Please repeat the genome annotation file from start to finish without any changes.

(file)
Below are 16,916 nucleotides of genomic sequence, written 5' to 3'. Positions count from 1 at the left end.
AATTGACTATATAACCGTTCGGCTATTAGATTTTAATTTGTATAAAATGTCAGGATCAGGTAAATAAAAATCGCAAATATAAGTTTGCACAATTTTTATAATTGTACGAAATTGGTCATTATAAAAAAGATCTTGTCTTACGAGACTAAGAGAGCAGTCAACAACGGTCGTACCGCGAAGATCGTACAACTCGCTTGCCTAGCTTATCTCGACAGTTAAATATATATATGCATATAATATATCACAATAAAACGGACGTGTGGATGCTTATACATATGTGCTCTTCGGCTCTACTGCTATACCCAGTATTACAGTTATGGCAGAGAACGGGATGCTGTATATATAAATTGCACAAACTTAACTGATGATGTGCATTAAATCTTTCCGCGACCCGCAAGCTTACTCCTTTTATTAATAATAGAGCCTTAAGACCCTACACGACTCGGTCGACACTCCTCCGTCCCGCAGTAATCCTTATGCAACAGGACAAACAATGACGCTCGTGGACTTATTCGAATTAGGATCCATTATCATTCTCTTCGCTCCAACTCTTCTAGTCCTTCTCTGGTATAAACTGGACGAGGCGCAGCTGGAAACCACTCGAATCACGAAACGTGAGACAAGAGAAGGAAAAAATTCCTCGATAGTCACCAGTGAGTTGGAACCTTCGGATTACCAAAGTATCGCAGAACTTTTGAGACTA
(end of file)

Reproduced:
Below are 16,916 nucleotides of genomic sequence, written 5' to 3'. Positions count from 1 at the left end.
AATTGACTATATAACCGTTCGGCTATTAGATTTTAATTTGTATAAAATGTCAGGATCAGGTAAATAAAAATCGCAAATATAAGTTTGCACAATTTTTATAATTGTACGAAATTGGTCATTATAAAAAAGATCTTGTCTTACGAGACTAAGAGAGCAGTCAACAACGGTCGTACCGCGAAGATCGTACAACTCGCTTGCCTAGCTTATCTCGACAGTTAAATATATATATGCATATAATATATCACAATAAAACGGACGTGTGGATGCTTATACATATGTGCTCTTCGGCTCTACTGCTATACCCAGTATTACAGTTATGGCAGAGAACGGGATGCTGTATATATAAATTGCACAAACTTAACTGATGATGTGCATTAAATCTTTCCGCGACCCGCAAGCTTACTCCTTTTATTAATAATAGAGCCTTAAGACCCTACACGACTCGGTCGACACTCCTCCGTCCCGCAGTAATCCTTATGCAACAGGACAAACAATGACGCTCGTGGACTTATTCGAATTAGGATCCATTATCATTCTCTTCGCTCCAACTCTTCTAGTCCTTCTCTGGTATAAACTGGACGAGGCGCAGCTGGAAACCACTCGAATCACGAAACGTGAGACAAGAGAAGGAAAAAATTCCTCGATAGTCACCAGTGAGTTGGAACCTTCGGATTACCAAAGTATCGCAGAACTTTTGAGACTA